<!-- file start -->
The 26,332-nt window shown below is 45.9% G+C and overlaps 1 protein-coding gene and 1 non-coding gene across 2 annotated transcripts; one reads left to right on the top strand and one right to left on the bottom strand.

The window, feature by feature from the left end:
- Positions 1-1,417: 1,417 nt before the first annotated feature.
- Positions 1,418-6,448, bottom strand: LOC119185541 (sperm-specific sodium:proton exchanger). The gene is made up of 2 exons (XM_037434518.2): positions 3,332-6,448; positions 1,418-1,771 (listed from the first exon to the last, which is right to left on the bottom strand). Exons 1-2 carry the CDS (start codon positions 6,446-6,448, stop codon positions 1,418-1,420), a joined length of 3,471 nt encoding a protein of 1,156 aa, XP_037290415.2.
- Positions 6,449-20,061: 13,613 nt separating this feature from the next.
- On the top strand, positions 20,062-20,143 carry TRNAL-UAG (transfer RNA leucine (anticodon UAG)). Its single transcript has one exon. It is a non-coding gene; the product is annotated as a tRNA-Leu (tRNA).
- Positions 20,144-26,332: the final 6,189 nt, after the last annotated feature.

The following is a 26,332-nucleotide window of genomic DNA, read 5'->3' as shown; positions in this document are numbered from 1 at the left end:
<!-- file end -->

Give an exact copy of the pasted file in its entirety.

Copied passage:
The 26,332-nt window shown below is 45.9% G+C and overlaps 1 protein-coding gene and 1 non-coding gene across 2 annotated transcripts; one reads left to right on the top strand and one right to left on the bottom strand.

The window, feature by feature from the left end:
- Positions 1-1,417: 1,417 nt before the first annotated feature.
- Positions 1,418-6,448, bottom strand: LOC119185541 (sperm-specific sodium:proton exchanger). The gene is made up of 2 exons (XM_037434518.2): positions 3,332-6,448; positions 1,418-1,771 (listed from the first exon to the last, which is right to left on the bottom strand). Exons 1-2 carry the CDS (start codon positions 6,446-6,448, stop codon positions 1,418-1,420), a joined length of 3,471 nt encoding a protein of 1,156 aa, XP_037290415.2.
- Positions 6,449-20,061: 13,613 nt separating this feature from the next.
- On the top strand, positions 20,062-20,143 carry TRNAL-UAG (transfer RNA leucine (anticodon UAG)). Its single transcript has one exon. It is a non-coding gene; the product is annotated as a tRNA-Leu (tRNA).
- Positions 20,144-26,332: the final 6,189 nt, after the last annotated feature.

The following is a 26,332-nucleotide window of genomic DNA, read 5'->3' as shown; positions in this document are numbered from 1 at the left end: